Next-sibling-down and I replied to an advert by the University of Derby asking for volunteers to read parts in plays written by students on the MA in Writing for Performance course. (Actually, they used the word ‘actors’, but I loosely interpreted this as ‘volunteer’.) We were duly accepted and were sent our scripts – no need to learn any lines since the whole exercise would consist simply of reading the allocated parts for other students to evaluate and comment on the plays themselves. Easy peasy! After a little confusion, I eventually got the right script – a play for just two characters: a mother who has been diagnosed with terminal cancer and her alcoholic daughter whose husband has recently been killed in a car crash shortly after their marriage. A cheerful little tale, you will agree. Next-sibling-down was given parts in two plays (he always has to go one better!), one of which included a woman who cuts someone’s tongue out – I’m not sure that the younger generation is growing up entirely happily and I blame it mainly on the Daily Mail.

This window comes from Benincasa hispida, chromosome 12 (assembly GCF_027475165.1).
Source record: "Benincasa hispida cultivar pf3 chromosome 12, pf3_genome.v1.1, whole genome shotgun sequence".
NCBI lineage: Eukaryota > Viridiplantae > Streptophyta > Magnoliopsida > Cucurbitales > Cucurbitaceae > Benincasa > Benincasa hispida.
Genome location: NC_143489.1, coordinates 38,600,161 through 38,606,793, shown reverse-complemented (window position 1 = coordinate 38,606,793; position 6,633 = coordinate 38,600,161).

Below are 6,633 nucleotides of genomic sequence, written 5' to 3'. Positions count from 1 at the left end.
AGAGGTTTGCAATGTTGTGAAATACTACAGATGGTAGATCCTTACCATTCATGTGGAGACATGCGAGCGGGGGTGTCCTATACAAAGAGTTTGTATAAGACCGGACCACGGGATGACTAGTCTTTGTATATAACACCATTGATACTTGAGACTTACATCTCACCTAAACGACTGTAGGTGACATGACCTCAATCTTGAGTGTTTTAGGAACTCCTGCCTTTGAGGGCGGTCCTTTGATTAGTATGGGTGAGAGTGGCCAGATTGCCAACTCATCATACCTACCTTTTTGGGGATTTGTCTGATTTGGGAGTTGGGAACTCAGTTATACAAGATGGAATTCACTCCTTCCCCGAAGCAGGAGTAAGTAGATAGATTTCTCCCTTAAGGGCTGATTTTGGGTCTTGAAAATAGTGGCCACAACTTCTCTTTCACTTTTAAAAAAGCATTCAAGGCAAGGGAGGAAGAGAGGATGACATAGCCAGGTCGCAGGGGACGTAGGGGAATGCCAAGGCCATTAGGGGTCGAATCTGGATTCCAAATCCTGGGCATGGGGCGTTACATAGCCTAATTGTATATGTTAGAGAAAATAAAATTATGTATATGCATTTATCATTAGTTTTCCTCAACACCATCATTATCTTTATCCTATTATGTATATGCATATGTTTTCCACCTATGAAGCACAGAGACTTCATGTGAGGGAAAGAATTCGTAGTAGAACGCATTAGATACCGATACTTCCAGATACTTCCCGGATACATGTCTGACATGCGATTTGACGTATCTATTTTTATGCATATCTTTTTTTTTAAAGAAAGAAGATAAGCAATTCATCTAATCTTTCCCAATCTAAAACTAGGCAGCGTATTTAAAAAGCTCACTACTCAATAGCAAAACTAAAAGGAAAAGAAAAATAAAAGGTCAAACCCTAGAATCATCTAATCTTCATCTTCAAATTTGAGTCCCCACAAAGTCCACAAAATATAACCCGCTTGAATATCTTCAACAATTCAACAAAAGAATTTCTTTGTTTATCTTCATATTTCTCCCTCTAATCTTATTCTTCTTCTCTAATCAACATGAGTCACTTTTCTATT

Anyway, my reading took place this afternoon and seemed to go well – the woman who played my daughter (ha! I bet you thought I’d been cast as the alcoholic!) really threw herself into the part and almost burst into tears when I told her I was dying. I hope it was because of the emotion I put into it (‘I’m dying’) and not because of the emotion I didn’t (there’s not really much you can put into two words, even if they are ‘I’m dying’).